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FLA-BS (Standard or Ultrapure)

Product Unit size Cat. code Docs. Qty. Price

FLA-BS

TLR5 Agonist - Flagellin from B. subtilis

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100 µg

tlrl-bsfla
+-
$308

FLA-BS Ultrapure

TLR5 Agonist - Ultrapure flagellin from B . subtilis

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50 µg

tlrl-pbsfla
+-
$470

Purified Flagellin from Bacillus subtilis

TLR5 activation with FLA-BS
TLR5 activation with FLA-BS

FLA-BS a ~32 kDa protein, is a flagellin isolated from the Gram-positive bacteria Bacillus subtilis. Flagellin is the principal component of the flagella present in many Gram-negative and Gram-positive bacteria. It is a proinflammatory molecule recognized by distinct types of pattern recognition receptors (PRRs); the surface-localized Toll-like receptor 5 (TLR5) [1] and the cytosolic NOD-like receptors (NLRs), NLRC4 and NAIP5 [2].

More details More details

 

Mode of action:

Extracellular flagellin is detected by TLR5 resulting in MyD88-mediated NF-κB activation, cytokine, and nitric oxide production depending on the nature of the TLR5 signaling complex [3].
Intracellular flagellin is detected by NLRC4 (also known as IPAF) and NAIP5. Recognition by NLRC4 and NAIP5, leads to inflammasome assembly, triggering caspase-1 activation of IL-1β and IL-18.

InvivoGen provides FLA-BS with two grades of purity:

  • FLA-BS was purified by acid hydrolysis, heating, and ultrafiltration. The purity of FLA-BS is estimated at 10%.
  • FLA-BS Ultrapure is extracted by violent agitation and purified by different successive separation techniques. The purity of FLA-BS Ultrapure is greater than 95% as determined by SDS-PAGE.

 

References:

1. Hayashi F. et al., 2001. The innate immune response to bacterial flagellin is mediated by Toll-like receptor 5. Nature 410(6832):1099-103.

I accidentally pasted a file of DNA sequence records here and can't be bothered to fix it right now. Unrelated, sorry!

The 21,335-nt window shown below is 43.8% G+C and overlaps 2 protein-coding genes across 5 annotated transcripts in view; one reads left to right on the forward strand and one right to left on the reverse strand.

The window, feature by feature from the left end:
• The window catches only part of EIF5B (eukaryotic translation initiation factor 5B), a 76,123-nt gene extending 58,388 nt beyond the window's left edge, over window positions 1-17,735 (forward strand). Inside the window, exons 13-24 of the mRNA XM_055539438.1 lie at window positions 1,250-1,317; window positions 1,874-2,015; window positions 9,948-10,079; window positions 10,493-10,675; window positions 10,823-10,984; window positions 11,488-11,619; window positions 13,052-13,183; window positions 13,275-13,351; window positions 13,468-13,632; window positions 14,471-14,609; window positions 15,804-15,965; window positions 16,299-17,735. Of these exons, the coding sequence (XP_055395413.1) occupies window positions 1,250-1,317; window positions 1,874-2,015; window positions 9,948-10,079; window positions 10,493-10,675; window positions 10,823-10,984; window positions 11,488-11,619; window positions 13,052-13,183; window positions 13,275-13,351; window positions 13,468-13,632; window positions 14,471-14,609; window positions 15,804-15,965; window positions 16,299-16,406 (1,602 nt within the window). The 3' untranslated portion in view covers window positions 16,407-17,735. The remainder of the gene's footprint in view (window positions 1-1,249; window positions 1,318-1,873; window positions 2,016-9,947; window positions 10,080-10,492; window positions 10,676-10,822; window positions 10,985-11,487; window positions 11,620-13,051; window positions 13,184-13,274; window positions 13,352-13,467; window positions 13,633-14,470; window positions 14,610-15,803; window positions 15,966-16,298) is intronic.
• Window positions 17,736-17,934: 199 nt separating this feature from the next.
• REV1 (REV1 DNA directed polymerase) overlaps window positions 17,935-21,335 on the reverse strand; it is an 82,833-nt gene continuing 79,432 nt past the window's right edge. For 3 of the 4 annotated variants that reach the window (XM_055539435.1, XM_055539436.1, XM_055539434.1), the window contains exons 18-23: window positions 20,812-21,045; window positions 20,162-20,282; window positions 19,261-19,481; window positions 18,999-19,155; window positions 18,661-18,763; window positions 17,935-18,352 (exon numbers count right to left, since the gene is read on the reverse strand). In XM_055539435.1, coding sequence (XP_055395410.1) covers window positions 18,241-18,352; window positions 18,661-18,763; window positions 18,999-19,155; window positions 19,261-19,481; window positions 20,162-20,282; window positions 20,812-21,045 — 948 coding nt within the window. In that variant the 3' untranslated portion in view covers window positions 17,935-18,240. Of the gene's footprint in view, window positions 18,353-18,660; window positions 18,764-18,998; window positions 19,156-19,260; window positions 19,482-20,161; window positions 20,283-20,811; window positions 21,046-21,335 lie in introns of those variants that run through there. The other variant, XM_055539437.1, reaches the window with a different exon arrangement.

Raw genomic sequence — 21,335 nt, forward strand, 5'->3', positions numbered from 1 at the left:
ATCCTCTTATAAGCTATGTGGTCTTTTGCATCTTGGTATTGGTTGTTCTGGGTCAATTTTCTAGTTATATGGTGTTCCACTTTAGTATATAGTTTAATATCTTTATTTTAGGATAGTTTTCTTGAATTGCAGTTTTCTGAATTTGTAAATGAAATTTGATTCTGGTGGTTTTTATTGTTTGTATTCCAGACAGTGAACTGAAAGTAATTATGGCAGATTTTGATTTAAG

2. Zhao Y. et al., 2011. The NLRC4 inflammasome receptors for bacterial flagellin and type III secretion apparatus. Nature 477(7366):596-600.
3. Mizel S.B. et al., 2003. Induction of macrophage nitric oxide production by Gram-negative flagellin involves signaling via heteromeric Toll-like receptor 5/Toll-like receptor 4 complexes. J Immunol. 170(12):6217-23.

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Specifications

FLA-BS

Specificity: TLR5 agonist

Working concentration: 10 ng - 10 µg/ml

Solubility: 0.5 mg/ml in water

Quality Control

  • Purity: ≈ 10%
  • Endotoxin levels: <0.05 EU/µg
  • Activation of TLR5 has been confirmed using HEK‑Blue™ TLR5 cells.

FLA-BS Ultrapure

Specificity: TLR5 agonist

Working concentration: 1 ng- 1 µg/ml

Solubility: 0.5 mg/ml in water

Quality Control

  • Purity: > 95%
  • Endotoxin levels: <0.05 EU/µg
  • Activation of TLR5 has been confirmed using HEK‑Blue™ TLR5 cells.
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Contents

FLA-BS

  • 100 µg FLA-BS (flagellin from B. subtilis)
  • 1.5 ml endotoxin-free water

FLA-BS Ultrapure

  • 50 µg FLA-BS Ultrapure (purified flagellin from B. subtilis)
  • 1.5 ml endotoxin-free water

room temperature FLA-BS is shipped at room temperature

store Upon receipt, store at -20°C.

 

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Details

Toll-like receptor 5 (TLR5)